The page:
Orania Orania Elections

Orania is holding its OWN elections today – here’s who locals can vote for

They’re off to the polls in Orania too, but they won’t be voting for the same candidates as we will – here’s how their local elections work.

Orania Orania Elections

There’s an autonomous, whites-only enclave in the Northern Cape that has gotten used to doing its own thing during South Africa’s democratic era – and that rings true for the Local Election season. Like the rest of us, Orania will be going to the polls on Monday… but their ballot papers will be different to ours.

Election Day in Orania – how does it work?

In the past, EFF voters have travelled to the town to cast their votes in National Elections. Hilariously, the Red Berets ended up with 3.4% of the vote in Orania two years ago. But the same feat cannot be replicated during Local Elections – because the controversial settlement only elects its public servants via an ‘Own Representative Council’.

  • An Own Representative Council is elected by residents, running parallel to the Local Elections.
  • There are 21 candidates to vote for, and Orania locals will be asked to pick 11 representatives in total.
  • They have NO affiliation to any of South Africa’s political parties, and all run as independents.
  • Oranians are asked to wear orange when they attend the voting booth on Monday, as per tradition.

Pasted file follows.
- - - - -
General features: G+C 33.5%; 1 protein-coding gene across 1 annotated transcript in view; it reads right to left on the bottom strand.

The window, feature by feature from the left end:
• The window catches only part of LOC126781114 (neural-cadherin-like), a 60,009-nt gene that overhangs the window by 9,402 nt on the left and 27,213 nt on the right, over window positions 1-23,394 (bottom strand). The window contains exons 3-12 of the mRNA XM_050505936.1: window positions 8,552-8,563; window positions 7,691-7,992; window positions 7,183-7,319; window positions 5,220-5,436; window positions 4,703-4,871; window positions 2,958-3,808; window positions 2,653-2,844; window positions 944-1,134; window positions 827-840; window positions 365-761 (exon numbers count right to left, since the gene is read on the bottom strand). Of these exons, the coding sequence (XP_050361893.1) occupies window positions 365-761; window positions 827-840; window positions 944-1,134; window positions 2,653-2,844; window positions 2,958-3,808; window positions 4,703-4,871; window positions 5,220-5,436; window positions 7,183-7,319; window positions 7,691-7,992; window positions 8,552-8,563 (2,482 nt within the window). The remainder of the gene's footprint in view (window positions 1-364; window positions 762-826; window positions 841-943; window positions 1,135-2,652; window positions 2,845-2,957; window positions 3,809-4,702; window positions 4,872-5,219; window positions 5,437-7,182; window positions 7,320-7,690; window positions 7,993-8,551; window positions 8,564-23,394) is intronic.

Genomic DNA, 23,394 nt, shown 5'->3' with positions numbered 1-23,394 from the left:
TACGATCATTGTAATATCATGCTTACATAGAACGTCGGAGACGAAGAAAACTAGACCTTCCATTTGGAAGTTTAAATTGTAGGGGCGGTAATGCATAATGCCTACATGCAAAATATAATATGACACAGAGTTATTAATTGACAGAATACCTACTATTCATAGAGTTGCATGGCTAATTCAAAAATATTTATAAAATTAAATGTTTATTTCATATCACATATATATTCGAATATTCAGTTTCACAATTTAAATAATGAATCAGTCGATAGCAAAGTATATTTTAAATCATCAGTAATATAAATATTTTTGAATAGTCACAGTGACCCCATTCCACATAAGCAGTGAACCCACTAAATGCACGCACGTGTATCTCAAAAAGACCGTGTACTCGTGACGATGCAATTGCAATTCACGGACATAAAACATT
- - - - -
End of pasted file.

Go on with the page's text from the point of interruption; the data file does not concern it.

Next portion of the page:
You can see a full list of those candidates here:

Photo: Facebook

Who can you vote for in Orania?

The voting population of Orania is between 1 000 to 1 500. This cohort will decide who runs the administrative side of things for the town, right up until 2026. Although this enclave is classed as Freedom Front Plus stronghold, there will be no party representatives on the OVR. The vote being held today is essentially divorced from the rest of SA.

The only people allowed to vote in Orania’s OVRs are those aged 18 or over with residence rights, and participants must have lived here for three months or longer. Outsiders who have bought property or joined the Orania Movement are also allowed to vote, and they will receive a link to an online platform via text or email.

“Orania has a unique system, and no party politics is represented. Locals vote directly for representatives, who directly represent our interests. This comes from a court case in 2000, where a settlement agreement with the government was reached and our Transitional Council continued as the Orania Representative Council (OVR).”

“Voters do not have to own property here to have the right to vote. One person must be 18 years or older, have residence rights, and live in Orania for more than three months. Persons living outside of the town, but with established interests here – through property or membership with the Orania Movement – are also allowed to vote.”

Orania Movement